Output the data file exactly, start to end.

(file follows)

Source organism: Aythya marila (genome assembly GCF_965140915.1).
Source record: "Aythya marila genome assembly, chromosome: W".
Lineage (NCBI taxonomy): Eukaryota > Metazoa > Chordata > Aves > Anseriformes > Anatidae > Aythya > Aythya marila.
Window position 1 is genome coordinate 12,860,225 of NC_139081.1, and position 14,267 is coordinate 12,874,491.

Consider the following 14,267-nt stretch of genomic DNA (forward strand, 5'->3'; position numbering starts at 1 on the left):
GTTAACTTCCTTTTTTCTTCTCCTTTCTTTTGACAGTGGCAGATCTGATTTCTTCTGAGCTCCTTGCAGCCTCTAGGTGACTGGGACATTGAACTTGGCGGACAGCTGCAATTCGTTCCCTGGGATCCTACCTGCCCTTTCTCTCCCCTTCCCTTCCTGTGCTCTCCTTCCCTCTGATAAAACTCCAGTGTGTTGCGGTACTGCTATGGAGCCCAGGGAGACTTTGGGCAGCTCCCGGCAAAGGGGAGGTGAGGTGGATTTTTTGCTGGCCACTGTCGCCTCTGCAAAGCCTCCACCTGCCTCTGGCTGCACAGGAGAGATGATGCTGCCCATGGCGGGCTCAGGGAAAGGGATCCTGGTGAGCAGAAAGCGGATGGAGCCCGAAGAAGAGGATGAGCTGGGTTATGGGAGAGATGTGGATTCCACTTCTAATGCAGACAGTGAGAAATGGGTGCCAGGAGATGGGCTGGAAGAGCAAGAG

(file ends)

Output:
Source organism: Aythya marila (genome assembly GCF_965140915.1).
Source record: "Aythya marila genome assembly, chromosome: W".
Lineage (NCBI taxonomy): Eukaryota > Metazoa > Chordata > Aves > Anseriformes > Anatidae > Aythya > Aythya marila.
Window position 1 is genome coordinate 12,860,225 of NC_139081.1, and position 14,267 is coordinate 12,874,491.

Consider the following 14,267-nt stretch of genomic DNA (forward strand, 5'->3'; position numbering starts at 1 on the left):
GTTAACTTCCTTTTTTCTTCTCCTTTCTTTTGACAGTGGCAGATCTGATTTCTTCTGAGCTCCTTGCAGCCTCTAGGTGACTGGGACATTGAACTTGGCGGACAGCTGCAATTCGTTCCCTGGGATCCTACCTGCCCTTTCTCTCCCCTTCCCTTCCTGTGCTCTCCTTCCCTCTGATAAAACTCCAGTGTGTTGCGGTACTGCTATGGAGCCCAGGGAGACTTTGGGCAGCTCCCGGCAAAGGGGAGGTGAGGTGGATTTTTTGCTGGCCACTGTCGCCTCTGCAAAGCCTCCACCTGCCTCTGGCTGCACAGGAGAGATGATGCTGCCCATGGCGGGCTCAGGGAAAGGGATCCTGGTGAGCAGAAAGCGGATGGAGCCCGAAGAAGAGGATGAGCTGGGTTATGGGAGAGATGTGGATTCCACTTCTAATGCAGACAGTGAGAAATGGGTGCCAGGAGATGGGCTGGAAGAGCAAGAG